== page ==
Ipv6 for IT Professionals
The IPv6 (Internet Protocol version 6), the current version of the Internet Protocol is likely to make inroads into corporate IT systems very soon. Many IT managers are not concerned about this new technology at all. Yet, it will force its way into IT departments, which will make them face potential security vulnerabilities included in the protocol, alarms a security consultant.
The "Internet Engineering Task Force" has designed IPv6 to take the place of IPv4. The major function of IPv6 is to increase IP address pool. The "Office of Management and Budget" has made it mandatory for federal agencies to adopt IPv6 by 2008.
Each computer is identified on the Internet by Internet protocol addresses that are unique numerical identifiers . It helps to transmit the data to its exact destination. The ingression of IPv6 has considerably increased the number of IP addresses present for the world to utilize. IPv6 greatly expands IP address space, enhances network administration and contains standardized security characteristics.
According to Van Hauser, a security consultant and founder of a hacking group, companies need to gear up for IPv6 even if their plans to upgrade their networks is not in the fore. During a presentation at the "Hack In The Box Security Conference" (HITB) in Kuala Lumpur, Malaysia, Mr. Hauser discussed the security vulnerabilities inherent in IPv6. He said that with the support of IPv6 in the operating systems, IT managers should be prepared to deal with the security concerns in the new protocol. He added that the vulnerabilities in IPv6 were the same as in IPv4 (Internet Protocol version 4).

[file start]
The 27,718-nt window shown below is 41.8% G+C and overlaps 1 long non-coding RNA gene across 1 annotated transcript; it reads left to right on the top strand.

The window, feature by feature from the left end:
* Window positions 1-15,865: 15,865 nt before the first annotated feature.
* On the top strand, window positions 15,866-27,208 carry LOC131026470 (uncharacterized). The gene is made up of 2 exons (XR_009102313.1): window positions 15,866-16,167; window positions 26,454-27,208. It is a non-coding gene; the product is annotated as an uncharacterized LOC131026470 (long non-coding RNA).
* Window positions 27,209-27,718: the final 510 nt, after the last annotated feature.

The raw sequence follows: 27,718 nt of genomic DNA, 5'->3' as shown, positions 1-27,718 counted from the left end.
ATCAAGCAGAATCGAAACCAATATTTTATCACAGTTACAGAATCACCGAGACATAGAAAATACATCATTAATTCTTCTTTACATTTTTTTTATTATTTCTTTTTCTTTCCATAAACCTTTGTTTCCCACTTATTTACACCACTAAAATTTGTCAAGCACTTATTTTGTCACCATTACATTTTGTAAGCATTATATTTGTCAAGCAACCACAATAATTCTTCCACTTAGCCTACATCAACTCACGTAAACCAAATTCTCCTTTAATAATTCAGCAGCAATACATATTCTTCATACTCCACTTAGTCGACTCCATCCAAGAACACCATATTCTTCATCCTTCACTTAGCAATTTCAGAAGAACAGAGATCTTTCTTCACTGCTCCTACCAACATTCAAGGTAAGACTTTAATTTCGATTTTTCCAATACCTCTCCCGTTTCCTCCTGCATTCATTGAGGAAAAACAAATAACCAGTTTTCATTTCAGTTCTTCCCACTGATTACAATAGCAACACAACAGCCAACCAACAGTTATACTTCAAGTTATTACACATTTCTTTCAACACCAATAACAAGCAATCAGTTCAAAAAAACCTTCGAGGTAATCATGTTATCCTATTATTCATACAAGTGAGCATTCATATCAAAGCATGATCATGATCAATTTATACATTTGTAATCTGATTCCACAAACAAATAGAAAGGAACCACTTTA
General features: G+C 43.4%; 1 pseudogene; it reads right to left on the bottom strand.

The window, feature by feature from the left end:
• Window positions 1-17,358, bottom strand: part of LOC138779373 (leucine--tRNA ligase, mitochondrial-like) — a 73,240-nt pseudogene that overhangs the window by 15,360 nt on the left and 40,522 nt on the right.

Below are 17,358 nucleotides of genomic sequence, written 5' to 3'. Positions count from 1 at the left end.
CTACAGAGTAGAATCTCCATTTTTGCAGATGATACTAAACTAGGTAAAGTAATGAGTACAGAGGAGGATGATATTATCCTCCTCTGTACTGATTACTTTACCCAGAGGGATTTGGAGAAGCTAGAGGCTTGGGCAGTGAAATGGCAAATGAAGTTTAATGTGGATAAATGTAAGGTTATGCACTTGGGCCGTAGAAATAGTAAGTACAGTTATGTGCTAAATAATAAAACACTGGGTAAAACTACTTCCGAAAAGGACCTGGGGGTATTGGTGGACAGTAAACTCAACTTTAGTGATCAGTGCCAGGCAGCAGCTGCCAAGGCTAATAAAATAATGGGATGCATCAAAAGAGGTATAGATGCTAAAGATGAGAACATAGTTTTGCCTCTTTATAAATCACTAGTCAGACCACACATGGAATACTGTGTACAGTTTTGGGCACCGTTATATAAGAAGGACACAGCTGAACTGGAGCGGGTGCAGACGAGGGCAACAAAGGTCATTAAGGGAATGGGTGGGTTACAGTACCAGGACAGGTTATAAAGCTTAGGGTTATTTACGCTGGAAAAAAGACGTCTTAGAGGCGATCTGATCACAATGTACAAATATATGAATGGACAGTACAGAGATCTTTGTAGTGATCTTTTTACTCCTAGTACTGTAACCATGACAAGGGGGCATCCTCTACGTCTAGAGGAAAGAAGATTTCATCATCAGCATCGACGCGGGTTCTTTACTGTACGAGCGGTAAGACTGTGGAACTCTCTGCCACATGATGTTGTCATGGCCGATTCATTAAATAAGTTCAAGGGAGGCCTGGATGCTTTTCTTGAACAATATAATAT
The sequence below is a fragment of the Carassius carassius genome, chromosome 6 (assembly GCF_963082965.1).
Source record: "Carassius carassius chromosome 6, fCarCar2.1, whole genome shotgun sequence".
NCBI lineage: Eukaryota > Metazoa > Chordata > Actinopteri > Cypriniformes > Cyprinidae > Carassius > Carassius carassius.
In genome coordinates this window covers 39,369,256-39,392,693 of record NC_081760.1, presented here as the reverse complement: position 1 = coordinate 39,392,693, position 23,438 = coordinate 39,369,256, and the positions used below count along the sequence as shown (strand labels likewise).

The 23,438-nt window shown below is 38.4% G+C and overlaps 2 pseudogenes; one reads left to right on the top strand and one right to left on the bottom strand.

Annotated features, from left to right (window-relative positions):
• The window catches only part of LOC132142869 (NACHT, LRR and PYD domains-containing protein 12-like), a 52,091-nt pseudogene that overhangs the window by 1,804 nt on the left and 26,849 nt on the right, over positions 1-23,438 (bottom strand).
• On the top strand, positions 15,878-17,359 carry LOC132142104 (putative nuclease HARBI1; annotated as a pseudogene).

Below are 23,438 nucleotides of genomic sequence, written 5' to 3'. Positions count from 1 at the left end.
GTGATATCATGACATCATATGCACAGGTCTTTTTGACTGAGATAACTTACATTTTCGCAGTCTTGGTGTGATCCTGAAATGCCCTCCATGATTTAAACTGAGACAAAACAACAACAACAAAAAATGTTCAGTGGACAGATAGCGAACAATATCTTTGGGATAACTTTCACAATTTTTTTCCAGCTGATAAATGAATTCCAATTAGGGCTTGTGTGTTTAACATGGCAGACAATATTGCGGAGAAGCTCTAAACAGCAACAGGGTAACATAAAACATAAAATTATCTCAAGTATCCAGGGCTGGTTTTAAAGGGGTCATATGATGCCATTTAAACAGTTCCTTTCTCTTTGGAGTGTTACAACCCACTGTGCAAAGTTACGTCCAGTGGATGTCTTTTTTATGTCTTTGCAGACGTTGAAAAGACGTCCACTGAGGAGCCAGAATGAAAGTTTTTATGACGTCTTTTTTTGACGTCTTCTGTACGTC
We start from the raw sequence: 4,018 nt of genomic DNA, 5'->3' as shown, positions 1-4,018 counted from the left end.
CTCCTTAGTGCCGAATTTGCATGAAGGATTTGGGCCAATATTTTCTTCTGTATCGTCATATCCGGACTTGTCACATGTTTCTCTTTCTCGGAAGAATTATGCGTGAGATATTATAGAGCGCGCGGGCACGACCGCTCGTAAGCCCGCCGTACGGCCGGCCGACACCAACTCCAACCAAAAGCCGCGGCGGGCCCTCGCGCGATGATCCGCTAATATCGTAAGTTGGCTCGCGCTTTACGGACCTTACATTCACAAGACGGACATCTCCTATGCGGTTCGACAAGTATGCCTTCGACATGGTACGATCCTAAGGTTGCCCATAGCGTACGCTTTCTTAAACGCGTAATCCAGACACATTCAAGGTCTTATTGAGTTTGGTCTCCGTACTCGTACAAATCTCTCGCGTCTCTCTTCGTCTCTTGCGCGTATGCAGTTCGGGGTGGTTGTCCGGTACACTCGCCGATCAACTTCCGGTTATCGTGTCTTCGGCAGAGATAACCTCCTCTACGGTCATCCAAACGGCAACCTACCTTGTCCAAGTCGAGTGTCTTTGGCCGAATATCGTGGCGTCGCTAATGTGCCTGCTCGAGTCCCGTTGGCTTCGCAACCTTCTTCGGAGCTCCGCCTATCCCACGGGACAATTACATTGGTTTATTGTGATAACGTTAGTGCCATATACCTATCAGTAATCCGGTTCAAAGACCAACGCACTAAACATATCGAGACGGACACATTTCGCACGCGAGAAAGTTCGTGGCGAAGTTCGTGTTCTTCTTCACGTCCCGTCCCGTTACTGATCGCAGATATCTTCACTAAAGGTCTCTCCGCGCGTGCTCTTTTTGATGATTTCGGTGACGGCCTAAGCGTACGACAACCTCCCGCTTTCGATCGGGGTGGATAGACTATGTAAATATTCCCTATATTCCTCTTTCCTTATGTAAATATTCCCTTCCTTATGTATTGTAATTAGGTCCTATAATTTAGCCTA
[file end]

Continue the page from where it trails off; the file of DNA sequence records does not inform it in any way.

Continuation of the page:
One of the vulnerabilities that IPv6 and IPv4 have in common is the ability of a hacker to impose a 'man-in-the-middle' attack. A hacker in this attack regulates or inserts programs or components back and forth between two users. The two users do not come to know about the network link between them that has been controlled remotely by a third unknown source.
The vulnerabilities in IPv6 can be secured by using IPSec (IP Security) on the networks. However, IPSec doesn't eliminate most of the problems nor make the network completely secure.
» SPAMfighter News - 9/28/2006
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